seoClarity: It’s First Place or Nothing When it Comes to Mobile Search Ranking
A recent study on CTR data from seoClarity showed a tremendous difference in CTR on mobile and desktop organic search results. Invoking the famous Ricky Bobby quote, “If you ain’t first, you’re last,” the study determined that when it came to mobile searches, results that did not rank number one on the first page would experience very low CTRs. Senior Technical Account Manager Ryan Heuser presented his company’s study, which he described as “interesting” and the “largest study of its kind ever done.”
As seen in Figure 1 above, the CTR for mobile peaked close to 30% for results ranked first on the SERP. However, results ranked second dropped nearly triple to just 9% CTR, and those ranked third earned only close to 4% CTR. Results picked up slightly if they were ranked fourth, but would continue to decline afterwards. The study clearly shows that if your page does not rank first on mobile search results, it’s downright difficult to get decent CTR and targeted traffic.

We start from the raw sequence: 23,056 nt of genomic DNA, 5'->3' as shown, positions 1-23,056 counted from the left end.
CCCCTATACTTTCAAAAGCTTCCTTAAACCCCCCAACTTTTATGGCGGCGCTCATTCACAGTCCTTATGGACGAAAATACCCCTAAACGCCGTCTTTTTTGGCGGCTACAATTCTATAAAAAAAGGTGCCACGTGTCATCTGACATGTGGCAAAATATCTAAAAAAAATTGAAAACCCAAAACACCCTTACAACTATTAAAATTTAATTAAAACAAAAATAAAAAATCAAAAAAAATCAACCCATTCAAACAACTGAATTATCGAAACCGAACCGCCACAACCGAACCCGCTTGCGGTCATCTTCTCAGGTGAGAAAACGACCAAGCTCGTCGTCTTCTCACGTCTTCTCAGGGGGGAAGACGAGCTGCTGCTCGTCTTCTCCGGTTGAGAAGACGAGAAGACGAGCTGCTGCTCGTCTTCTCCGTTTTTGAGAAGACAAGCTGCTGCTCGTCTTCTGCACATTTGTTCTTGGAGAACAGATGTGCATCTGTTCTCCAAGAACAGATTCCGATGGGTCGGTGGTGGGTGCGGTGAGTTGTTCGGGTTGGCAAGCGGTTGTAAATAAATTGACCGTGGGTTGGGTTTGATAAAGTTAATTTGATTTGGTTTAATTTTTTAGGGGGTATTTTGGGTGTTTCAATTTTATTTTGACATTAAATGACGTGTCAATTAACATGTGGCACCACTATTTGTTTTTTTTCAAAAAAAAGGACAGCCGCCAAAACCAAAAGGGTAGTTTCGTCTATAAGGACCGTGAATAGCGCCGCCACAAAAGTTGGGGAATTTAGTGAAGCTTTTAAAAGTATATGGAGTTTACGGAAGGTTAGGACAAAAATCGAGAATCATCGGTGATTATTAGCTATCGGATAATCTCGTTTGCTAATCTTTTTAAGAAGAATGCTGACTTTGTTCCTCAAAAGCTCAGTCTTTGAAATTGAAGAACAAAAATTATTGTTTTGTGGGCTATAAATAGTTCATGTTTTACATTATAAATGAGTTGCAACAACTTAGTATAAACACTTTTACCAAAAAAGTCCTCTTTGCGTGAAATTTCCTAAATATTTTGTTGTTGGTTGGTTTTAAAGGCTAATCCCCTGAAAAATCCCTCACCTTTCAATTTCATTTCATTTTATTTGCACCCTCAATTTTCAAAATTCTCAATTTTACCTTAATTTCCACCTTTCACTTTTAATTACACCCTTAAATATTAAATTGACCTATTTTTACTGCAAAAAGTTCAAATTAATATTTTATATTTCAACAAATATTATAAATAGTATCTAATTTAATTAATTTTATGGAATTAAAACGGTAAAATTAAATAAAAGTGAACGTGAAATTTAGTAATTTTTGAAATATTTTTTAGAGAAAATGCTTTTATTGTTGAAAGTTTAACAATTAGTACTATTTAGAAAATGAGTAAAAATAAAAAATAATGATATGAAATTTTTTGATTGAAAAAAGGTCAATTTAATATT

To that end, Heuser urged webmasters to look at the huge gap in CTR between the first and second ranked search results on mobile, calling it the best opportunity to “get on the mobile bandwagon” and really optimize websites for mobile users.
On the other hand, Figure 2 above shows the CTR for desktops, with results showing a less precipitous decline in CTR through the ranks. Although the highest CTR was much lower than that of mobile at 19% (for the first position on desktop organic search, naturally), the decline was not as precipitous as on mobile, indicating that desktop users spend more time scanning through the rest of the search results rather than just going with the top search result.
Using Google Webmaster Tools, the seoClarity study covered over 2 billion impressions between June and August, with “a minimum of 35 million impressions per ranking position.” According to Heuser, the reason why this study was conducted was because most existing studies are outdated. Hence, seoClarity was encouraged by its clients to produce a more updated study, considering the company’s significant data reserves.
Why do you think CTR on mobile search results displays this pattern? As a webmaster, have you observed similar CTR patterns on your sites? Let us know in the Comments below.
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